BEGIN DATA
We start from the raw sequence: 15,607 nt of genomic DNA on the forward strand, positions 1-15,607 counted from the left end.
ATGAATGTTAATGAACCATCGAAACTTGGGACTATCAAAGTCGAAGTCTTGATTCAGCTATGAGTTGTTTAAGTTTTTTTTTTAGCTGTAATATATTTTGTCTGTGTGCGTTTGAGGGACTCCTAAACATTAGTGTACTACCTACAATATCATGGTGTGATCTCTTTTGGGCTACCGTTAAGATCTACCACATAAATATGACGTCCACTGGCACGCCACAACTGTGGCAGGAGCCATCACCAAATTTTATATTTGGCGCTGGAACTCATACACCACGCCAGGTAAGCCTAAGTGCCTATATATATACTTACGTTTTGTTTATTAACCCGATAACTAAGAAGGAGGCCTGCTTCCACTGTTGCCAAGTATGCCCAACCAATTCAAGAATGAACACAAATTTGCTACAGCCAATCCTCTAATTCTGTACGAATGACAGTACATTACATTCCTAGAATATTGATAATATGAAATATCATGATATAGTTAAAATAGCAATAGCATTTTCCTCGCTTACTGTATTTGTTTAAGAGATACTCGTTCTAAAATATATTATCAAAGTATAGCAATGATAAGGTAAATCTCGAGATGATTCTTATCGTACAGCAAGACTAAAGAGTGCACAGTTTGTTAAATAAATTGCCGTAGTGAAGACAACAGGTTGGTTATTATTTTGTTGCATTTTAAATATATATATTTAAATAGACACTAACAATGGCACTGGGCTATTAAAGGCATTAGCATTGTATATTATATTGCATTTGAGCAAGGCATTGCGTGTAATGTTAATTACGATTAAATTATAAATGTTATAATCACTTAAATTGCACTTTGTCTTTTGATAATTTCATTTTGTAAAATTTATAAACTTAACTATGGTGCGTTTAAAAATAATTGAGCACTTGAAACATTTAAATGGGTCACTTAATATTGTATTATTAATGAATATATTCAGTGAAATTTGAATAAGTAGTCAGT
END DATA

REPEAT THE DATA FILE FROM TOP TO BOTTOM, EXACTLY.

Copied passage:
We start from the raw sequence: 15,607 nt of genomic DNA on the forward strand, positions 1-15,607 counted from the left end.
ATGAATGTTAATGAACCATCGAAACTTGGGACTATCAAAGTCGAAGTCTTGATTCAGCTATGAGTTGTTTAAGTTTTTTTTTTAGCTGTAATATATTTTGTCTGTGTGCGTTTGAGGGACTCCTAAACATTAGTGTACTACCTACAATATCATGGTGTGATCTCTTTTGGGCTACCGTTAAGATCTACCACATAAATATGACGTCCACTGGCACGCCACAACTGTGGCAGGAGCCATCACCAAATTTTATATTTGGCGCTGGAACTCATACACCACGCCAGGTAAGCCTAAGTGCCTATATATATACTTACGTTTTGTTTATTAACCCGATAACTAAGAAGGAGGCCTGCTTCCACTGTTGCCAAGTATGCCCAACCAATTCAAGAATGAACACAAATTTGCTACAGCCAATCCTCTAATTCTGTACGAATGACAGTACATTACATTCCTAGAATATTGATAATATGAAATATCATGATATAGTTAAAATAGCAATAGCATTTTCCTCGCTTACTGTATTTGTTTAAGAGATACTCGTTCTAAAATATATTATCAAAGTATAGCAATGATAAGGTAAATCTCGAGATGATTCTTATCGTACAGCAAGACTAAAGAGTGCACAGTTTGTTAAATAAATTGCCGTAGTGAAGACAACAGGTTGGTTATTATTTTGTTGCATTTTAAATATATATATTTAAATAGACACTAACAATGGCACTGGGCTATTAAAGGCATTAGCATTGTATATTATATTGCATTTGAGCAAGGCATTGCGTGTAATGTTAATTACGATTAAATTATAAATGTTATAATCACTTAAATTGCACTTTGTCTTTTGATAATTTCATTTTGTAAAATTTATAAACTTAACTATGGTGCGTTTAAAAATAATTGAGCACTTGAAACATTTAAATGGGTCACTTAATATTGTATTATTAATGAATATATTCAGTGAAATTTGAATAAGTAGTCAGT